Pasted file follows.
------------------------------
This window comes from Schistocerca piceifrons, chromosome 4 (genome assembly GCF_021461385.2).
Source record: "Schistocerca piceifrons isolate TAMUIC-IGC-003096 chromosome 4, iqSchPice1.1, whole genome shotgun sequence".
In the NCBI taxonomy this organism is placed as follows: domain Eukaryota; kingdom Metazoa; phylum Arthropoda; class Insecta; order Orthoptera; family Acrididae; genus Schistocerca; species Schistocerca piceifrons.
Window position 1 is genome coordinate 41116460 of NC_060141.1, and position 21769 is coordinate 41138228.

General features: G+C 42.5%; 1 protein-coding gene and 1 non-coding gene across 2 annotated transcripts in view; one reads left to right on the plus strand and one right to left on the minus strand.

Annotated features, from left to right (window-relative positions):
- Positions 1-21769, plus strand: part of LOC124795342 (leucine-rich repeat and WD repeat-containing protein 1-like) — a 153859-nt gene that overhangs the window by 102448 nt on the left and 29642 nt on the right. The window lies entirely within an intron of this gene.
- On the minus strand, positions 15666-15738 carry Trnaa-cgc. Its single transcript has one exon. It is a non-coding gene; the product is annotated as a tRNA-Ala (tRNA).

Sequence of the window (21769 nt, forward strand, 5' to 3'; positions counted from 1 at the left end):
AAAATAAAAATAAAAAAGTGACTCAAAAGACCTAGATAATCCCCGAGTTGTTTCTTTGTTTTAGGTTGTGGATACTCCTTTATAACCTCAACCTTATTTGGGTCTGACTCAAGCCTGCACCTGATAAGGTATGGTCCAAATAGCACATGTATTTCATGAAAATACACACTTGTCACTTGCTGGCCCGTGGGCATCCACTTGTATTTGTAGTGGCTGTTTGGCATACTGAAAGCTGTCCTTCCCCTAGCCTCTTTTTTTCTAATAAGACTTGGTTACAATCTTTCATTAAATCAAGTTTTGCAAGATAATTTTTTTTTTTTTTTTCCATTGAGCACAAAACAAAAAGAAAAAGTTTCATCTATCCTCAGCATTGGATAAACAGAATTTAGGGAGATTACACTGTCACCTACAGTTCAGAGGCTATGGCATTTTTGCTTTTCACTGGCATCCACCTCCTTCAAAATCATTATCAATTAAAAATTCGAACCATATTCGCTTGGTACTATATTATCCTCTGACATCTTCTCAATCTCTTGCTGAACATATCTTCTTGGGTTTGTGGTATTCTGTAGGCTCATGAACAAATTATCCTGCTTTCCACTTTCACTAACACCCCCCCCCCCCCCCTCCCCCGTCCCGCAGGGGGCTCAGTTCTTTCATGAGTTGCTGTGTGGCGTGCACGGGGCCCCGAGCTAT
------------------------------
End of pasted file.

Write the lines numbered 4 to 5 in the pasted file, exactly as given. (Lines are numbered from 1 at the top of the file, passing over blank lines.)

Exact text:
Window position 1 is genome coordinate 41116460 of NC_060141.1, and position 21769 is coordinate 41138228.

General features: G+C 42.5%; 1 protein-coding gene and 1 non-coding gene across 2 annotated transcripts in view; one reads left to right on the plus strand and one right to left on the minus strand.